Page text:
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Amazon launches new tool in support of military spouses’ careers

Jeff Bezos unveils Amazon's smartphone on Wed., June 18, 2014, in Seattle. (Ken Lambert/Seattle Times/MCT/TNS)
November 11, 2021

Amazon launched a new project last week to help military spouses keep their jobs at the company when they are forced to relocate due to their partner’s military orders.  

Dubbed Project Juno, the tool “uses Amazon’s internal global system for managing employee information,” the company told American Military News in its announcement. In less than five minutes, users are able to input their new home location, as well as a timeline for their move. The system immediately begins working to find the same job or a similar role near the Amazon military spouse’s new home, who would then receive an update on the transfer within two days.

Department of Defense data shows that military spouses typically move every two and half years, and as a company that employs over 45,000 military spouses, Amazon wanted to help.

Beth Conlin, Amazon senior program manager and active duty military spouse, told American Military News that she had been working on military spouse workforce development issues for five years when she came up with Project Juno. Conlin herself had to move eight times over the past 11 years as her husband is on active duty in the Army.

“I know that relocation is the number one reason that military spouses are suffering crisis levels of unemployment. When I came to Amazon, I suspected that that might be the same, and after looking at the reasons that military spouses leave Amazon, the number one reason people were leaving was due to a family move,” Conlin said. “And I said, well, that’s just silly. We can fix that.”

“I was able to create a compelling business story to show why we should be retaining these folks and how we can because we’re global,” she continued. “And Project Juno was born.”

Named after the Roman goddess of family, the project works to accommodate both domestic and international moves, although overseas transfers are also dependent on Department of Defense regulations and employment standards in the country to which the military spouse is moving.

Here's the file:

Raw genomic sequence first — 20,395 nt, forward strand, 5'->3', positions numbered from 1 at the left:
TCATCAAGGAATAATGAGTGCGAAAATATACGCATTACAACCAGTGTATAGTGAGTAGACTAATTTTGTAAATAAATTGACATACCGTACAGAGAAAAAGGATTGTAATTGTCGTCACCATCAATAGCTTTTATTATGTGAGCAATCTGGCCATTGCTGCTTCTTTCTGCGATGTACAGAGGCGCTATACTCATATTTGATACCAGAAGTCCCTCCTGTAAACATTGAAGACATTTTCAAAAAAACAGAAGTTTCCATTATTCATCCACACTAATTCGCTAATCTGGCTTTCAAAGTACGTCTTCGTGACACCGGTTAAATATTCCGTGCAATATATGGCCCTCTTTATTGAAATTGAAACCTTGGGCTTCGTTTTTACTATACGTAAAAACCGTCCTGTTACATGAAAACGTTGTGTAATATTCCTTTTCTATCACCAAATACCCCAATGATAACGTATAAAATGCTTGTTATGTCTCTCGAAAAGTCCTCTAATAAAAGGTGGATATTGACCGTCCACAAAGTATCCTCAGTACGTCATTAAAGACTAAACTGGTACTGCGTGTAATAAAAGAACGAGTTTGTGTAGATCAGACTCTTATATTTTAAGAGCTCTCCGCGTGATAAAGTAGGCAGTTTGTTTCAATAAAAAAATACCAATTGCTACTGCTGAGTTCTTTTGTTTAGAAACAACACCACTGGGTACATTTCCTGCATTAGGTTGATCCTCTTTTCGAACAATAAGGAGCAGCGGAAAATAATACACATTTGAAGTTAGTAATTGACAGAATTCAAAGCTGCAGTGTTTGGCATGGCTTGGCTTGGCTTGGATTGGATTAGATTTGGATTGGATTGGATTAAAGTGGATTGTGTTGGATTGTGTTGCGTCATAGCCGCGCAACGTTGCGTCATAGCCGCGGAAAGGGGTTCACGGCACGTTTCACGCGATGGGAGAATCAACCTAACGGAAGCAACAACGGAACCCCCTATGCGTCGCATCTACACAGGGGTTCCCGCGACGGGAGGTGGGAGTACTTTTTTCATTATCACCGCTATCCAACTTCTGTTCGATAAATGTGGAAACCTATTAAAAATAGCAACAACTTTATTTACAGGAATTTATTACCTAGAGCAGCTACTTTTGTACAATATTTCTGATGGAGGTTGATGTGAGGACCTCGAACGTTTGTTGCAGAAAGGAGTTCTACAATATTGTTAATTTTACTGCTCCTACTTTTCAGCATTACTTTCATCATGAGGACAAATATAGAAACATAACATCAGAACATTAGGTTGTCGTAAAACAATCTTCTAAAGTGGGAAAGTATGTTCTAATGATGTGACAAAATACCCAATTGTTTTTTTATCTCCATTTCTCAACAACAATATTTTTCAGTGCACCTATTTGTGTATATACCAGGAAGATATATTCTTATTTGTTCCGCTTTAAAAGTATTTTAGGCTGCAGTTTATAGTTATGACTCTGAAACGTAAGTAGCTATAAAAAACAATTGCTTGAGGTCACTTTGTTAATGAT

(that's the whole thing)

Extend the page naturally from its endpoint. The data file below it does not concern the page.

“Military spouse unemployment has been over 25% for a decade—and it’s what in many cases drives active service members to stop serving,” Conlin said. “It’s exciting to see that Amazon both recognizes the value military spouses bring to the workforce and is committed to supporting one of the main barriers military spouses face when wanting to maintain their career.”

While Amazon’s civilian employees can also transfer to new locations, Project Juno allows military spouse transfers to be prioritized.

“[Project Juno] tells all of our internal systems and our internal team that this person needs to move. They don’t want to move, they’re not interested in moving, they need to. And so it creates a sense of urgency around the transfer process to make sure we can facilitate the career needs of military spouses when they are moving on military orders,” Conlin explained.

Conlin said the response from Amazon military spouse employees has been “overwhelmingly positive.”

“We have one military spouse who was joking that when she completed her Project Juno profile and she ticked the little box that said ‘I have orders,’ she felt like – in her words – like a team of ninjas were working behind the scenes because she completed her profile [and within days] she was contacted by a manager at her new site offering her a new job,” Conlin said. “She was like, ‘I did nothing. I checked a box and already had a new job.’”